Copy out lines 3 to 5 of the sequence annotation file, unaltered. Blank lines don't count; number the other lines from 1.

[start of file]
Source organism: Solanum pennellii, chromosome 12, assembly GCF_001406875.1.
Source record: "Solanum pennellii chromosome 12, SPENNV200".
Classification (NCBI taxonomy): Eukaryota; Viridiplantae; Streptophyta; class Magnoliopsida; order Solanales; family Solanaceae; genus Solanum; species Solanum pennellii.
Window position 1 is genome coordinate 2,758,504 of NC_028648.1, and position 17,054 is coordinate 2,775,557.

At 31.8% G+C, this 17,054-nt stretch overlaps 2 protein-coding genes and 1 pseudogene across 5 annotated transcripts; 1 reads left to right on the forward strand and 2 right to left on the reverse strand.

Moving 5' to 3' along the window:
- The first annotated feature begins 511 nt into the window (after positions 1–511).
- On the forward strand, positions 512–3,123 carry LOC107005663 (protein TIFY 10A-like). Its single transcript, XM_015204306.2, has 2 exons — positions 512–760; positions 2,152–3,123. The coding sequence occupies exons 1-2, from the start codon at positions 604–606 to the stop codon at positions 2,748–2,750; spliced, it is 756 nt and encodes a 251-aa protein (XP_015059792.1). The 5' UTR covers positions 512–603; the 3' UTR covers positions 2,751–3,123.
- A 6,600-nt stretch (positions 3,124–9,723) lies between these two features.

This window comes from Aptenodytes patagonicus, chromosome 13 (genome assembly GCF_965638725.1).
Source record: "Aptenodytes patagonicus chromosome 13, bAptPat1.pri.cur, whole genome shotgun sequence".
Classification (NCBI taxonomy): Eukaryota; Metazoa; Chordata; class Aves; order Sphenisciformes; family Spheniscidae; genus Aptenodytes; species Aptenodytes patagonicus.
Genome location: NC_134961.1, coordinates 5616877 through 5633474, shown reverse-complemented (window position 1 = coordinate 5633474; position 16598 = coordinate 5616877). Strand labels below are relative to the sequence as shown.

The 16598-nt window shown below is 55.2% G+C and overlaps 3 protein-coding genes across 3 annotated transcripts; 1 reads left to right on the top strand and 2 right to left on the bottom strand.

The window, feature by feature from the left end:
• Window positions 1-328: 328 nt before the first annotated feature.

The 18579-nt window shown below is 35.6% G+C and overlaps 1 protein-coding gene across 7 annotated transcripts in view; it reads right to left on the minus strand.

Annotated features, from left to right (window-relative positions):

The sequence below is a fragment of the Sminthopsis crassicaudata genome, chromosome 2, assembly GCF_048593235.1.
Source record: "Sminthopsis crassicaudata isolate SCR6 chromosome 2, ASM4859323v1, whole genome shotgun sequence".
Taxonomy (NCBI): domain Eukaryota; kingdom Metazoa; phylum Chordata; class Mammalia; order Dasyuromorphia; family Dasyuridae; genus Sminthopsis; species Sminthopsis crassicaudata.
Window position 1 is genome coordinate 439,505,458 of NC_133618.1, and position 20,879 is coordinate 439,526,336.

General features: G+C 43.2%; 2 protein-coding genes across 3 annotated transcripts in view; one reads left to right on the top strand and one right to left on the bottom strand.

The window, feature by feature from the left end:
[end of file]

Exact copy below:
Classification (NCBI taxonomy): Eukaryota; Viridiplantae; Streptophyta; class Magnoliopsida; order Solanales; family Solanaceae; genus Solanum; species Solanum pennellii.
Window position 1 is genome coordinate 2,758,504 of NC_028648.1, and position 17,054 is coordinate 2,775,557.

At 31.8% G+C, this 17,054-nt stretch overlaps 2 protein-coding genes and 1 pseudogene across 5 annotated transcripts; 1 reads left to right on the forward strand and 2 right to left on the reverse strand.